Arbitration is on its way, and the Phillies have four players eligible. Here’s an overview of the process:
Salary arbitration is available to players if they have at least three full seasons of MLB service time, but less than six (172 days on a 40-man roster equals one full season). Players with fewer than six years experience remain under the control of the team; after six years, they are eligible to become a free agent.
A player can also become arbitration eligible if he is a Super Two player. The top 22 percent of players with at least two years and no more than three years of major league service are considered Super Two players, and would therefore get an earlier, fourth year of arbitration eligibility.
Here are some important upcoming dates in the arbitration timeline.
Arbitration Offerings: December 2
Dec. 12 is the deadline for teams to decide whether or not they are willing to go to arbitration with their eligible players or release them.
Here are the four players that are arbitration eligible for the Phils with their service time in parentheses (read like YEAR.DAYS OUT OF 172).
Cesar Hernandez falls under the Super Two exception.
Galvis and Hernandez are shoe-ins to be tendered by the Phils. Gomez and Asche, on the other hand, not so much. According to MLB Trade Rumors, Gomez’s estimated salary for 2017 would be between $4M and $5M. Is Gomez worth that much on a team not ready to contend? Also, it’s not guaranteed Gomez finds himself as the closer next year. He will be considered an overpriced reliever. For Asche, it might be best for the Phils to cut ties with the once highly touted prospect.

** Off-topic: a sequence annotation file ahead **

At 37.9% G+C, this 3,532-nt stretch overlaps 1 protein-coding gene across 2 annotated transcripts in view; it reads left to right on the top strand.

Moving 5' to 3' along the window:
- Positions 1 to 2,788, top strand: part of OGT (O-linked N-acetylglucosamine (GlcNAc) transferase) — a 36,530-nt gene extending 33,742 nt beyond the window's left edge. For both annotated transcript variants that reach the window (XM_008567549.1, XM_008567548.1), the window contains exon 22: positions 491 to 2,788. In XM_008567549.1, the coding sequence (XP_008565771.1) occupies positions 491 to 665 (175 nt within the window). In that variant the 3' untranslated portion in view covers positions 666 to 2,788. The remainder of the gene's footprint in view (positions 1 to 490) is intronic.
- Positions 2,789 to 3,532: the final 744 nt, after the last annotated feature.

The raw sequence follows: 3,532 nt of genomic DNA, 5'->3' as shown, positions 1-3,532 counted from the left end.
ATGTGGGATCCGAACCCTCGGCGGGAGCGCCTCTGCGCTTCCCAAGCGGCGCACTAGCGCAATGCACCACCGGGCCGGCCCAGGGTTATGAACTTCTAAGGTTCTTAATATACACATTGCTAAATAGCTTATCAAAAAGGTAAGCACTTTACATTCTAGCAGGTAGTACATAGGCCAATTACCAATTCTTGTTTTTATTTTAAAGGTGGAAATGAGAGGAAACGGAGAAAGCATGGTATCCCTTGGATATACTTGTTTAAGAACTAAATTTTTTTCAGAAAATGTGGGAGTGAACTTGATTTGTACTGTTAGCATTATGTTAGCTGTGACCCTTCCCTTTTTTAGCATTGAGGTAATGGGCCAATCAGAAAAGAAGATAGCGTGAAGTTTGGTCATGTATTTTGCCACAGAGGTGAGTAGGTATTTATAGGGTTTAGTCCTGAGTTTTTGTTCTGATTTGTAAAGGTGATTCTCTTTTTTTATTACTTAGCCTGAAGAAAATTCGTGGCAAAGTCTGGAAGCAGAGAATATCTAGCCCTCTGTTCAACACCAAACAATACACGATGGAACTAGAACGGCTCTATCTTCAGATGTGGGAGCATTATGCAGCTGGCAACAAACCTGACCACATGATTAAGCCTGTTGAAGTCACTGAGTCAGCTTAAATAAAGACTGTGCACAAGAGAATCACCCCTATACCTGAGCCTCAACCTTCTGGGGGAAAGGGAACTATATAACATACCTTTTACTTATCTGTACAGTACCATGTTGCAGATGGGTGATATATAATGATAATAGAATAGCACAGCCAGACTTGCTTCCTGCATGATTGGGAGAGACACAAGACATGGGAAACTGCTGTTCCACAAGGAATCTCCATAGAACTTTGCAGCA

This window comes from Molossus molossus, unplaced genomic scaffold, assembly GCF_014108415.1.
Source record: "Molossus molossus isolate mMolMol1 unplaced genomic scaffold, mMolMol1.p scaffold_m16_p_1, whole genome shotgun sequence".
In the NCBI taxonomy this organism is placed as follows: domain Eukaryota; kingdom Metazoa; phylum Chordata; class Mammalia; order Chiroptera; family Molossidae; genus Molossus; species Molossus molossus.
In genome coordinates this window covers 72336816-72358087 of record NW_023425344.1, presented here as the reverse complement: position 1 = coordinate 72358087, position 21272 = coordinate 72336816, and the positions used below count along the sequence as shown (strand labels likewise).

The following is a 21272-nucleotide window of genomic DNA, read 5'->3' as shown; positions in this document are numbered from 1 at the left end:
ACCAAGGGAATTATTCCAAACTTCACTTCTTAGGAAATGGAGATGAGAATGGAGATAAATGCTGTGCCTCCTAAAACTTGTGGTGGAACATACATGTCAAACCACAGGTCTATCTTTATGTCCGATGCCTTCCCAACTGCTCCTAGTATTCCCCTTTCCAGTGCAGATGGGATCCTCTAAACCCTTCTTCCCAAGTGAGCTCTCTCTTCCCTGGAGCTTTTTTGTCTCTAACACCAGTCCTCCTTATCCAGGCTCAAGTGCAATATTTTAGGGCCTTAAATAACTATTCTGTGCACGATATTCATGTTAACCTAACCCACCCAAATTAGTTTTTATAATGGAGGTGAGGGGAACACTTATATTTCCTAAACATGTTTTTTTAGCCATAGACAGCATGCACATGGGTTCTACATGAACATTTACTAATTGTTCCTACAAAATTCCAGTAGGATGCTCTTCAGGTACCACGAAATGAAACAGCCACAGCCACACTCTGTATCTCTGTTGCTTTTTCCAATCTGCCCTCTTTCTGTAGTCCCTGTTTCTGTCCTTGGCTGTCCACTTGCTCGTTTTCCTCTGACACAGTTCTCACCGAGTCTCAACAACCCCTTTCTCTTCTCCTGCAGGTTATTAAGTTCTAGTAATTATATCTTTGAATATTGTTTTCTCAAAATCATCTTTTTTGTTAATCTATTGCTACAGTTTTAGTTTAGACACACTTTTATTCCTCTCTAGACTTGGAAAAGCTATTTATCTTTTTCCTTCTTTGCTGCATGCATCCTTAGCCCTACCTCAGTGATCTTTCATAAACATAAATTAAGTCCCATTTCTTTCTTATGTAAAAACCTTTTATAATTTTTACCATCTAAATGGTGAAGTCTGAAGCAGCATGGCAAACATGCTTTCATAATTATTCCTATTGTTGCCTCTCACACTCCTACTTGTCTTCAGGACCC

Winter Meetings: December 5-8
The winter meetings is when owners and general managers discuss business and offseason transactions. With the Phils still rebuilding, it’s unlikely they’ll make any major overhauls. If a trade does occur, it could affect what they do with their arbitration eligible players.
Agreement Deadline: Mid-January
Once a player is offered salary arbitration, the team and the player still have until the Jan. 17 deadline to strike an agreement. If an agreement isn’t reached, both sides submit their proposed salary to an arbiter panel.
It is highly unlikely any of these players will go to arbitration. The last time the Phillies went through arbitration with a player: Ryan Howard, back in 2008.
Arbitration: Early February
A hearing takes place among an arbiter between the player and the team. Once each side submits its proposed salary, the arbiter chooses one of the two submissions to determine what the player will make with a 1-year contract next season. This type of “final offer arbitration” is different from the NHL (which allows the arbiter to choose a third option, usually in between the two submissions). Presumably, it prevents arbitration from becoming addictive and having the two sides submit extreme offers just to win a slightly favorable compromise.